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Discussion Starter #1
a moment before i loose it cause i cant get it here in my country
ph 6.8
kh 5
no3 40ppm
po4 5-10 ppm
1 w/l
its not growing and one of my only 3 stems look bad
 

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Cabomba furcata needs good light...I don't know if 1w/l is enough. Mine is doing well in hard water with 5.5 wpg.
 

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Unless I am wrong, 1W/l is almost 4W/gal. I would look elsewhere for the problem. You do have a lot of NO3 there. Are you adding traces?
 

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Discussion Starter #4
yes my no3 is about 40-50ppm and i do add micros,
btw i took it off of the substrate and placed it even closer to the light with the small pot i got with it
 

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1 w/l is plenty of light, furcata is growing for me under less than half that amount. What is it doing exactly? I mean is it melting, shedding, stunting, turning pale..... it could be many things.

Why are your NO3 and PO4 so high? Makes me wonder if something is missing in your tank and therefore plants are not growing well and consuming enough macros. What is your FE level? What is your water change and fertilization schedule?

The more info you give us the easier it will be to find the cause.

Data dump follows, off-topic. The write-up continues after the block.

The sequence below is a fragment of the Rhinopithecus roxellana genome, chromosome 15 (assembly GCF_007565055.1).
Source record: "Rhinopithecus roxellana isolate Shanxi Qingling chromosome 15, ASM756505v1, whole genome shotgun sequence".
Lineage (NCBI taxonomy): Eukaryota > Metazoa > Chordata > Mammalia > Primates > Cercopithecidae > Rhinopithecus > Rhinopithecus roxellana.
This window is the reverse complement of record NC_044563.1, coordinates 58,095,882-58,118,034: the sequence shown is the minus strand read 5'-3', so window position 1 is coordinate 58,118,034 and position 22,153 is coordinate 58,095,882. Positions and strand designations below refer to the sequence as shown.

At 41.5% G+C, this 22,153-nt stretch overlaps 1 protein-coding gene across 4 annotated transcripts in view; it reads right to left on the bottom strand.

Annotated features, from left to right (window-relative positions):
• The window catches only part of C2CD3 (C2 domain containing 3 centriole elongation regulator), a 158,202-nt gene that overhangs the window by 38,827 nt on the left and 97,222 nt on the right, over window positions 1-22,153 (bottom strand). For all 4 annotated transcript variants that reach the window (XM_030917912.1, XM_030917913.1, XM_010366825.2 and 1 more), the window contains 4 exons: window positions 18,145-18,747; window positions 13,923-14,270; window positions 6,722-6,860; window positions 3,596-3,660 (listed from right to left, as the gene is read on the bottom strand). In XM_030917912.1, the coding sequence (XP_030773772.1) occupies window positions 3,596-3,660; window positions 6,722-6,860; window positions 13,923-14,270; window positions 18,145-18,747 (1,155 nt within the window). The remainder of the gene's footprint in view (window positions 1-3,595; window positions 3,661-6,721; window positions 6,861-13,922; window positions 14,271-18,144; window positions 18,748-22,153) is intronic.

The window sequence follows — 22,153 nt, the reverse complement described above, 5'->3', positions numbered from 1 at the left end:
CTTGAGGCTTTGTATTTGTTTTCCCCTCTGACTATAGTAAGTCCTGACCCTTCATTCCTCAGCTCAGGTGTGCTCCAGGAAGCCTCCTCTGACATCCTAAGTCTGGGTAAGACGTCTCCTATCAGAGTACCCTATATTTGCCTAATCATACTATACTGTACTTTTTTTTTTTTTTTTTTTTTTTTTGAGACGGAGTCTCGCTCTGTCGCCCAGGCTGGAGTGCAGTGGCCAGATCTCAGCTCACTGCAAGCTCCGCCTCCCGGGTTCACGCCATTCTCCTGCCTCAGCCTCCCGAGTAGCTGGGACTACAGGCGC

Hope that helps
Giancarlo Podio
 

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Discussion Starter #6
hi again
i dose macro's once a week and its not melting but its in the same condition as it arrived to me and all the others are growing faster
i dont check the iron level
w/c - 10% each week
fert - kno3 on daily basis
fe gluconate on daily basis
and macros and P after w/c - once a week
 

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You got all macros by the looks of it. Where are the micros? (Trace elements)

A shortage of trace elements would explain things easily, it would also explain the exagerated no3 and po4 levels you have.

Hope that helps
Giancarlo Podio
 

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Discussion Starter #8
sorry mr. podio but i do use csm+b also... forgot to mension that. i moved it to another location and it look promissing though


could it b because all the substrate occupied by the glosso and dont give any place for the furcata to anchor? - i tot that cabomba species dont need to much place for their roots though cause they take the nutrients from the water column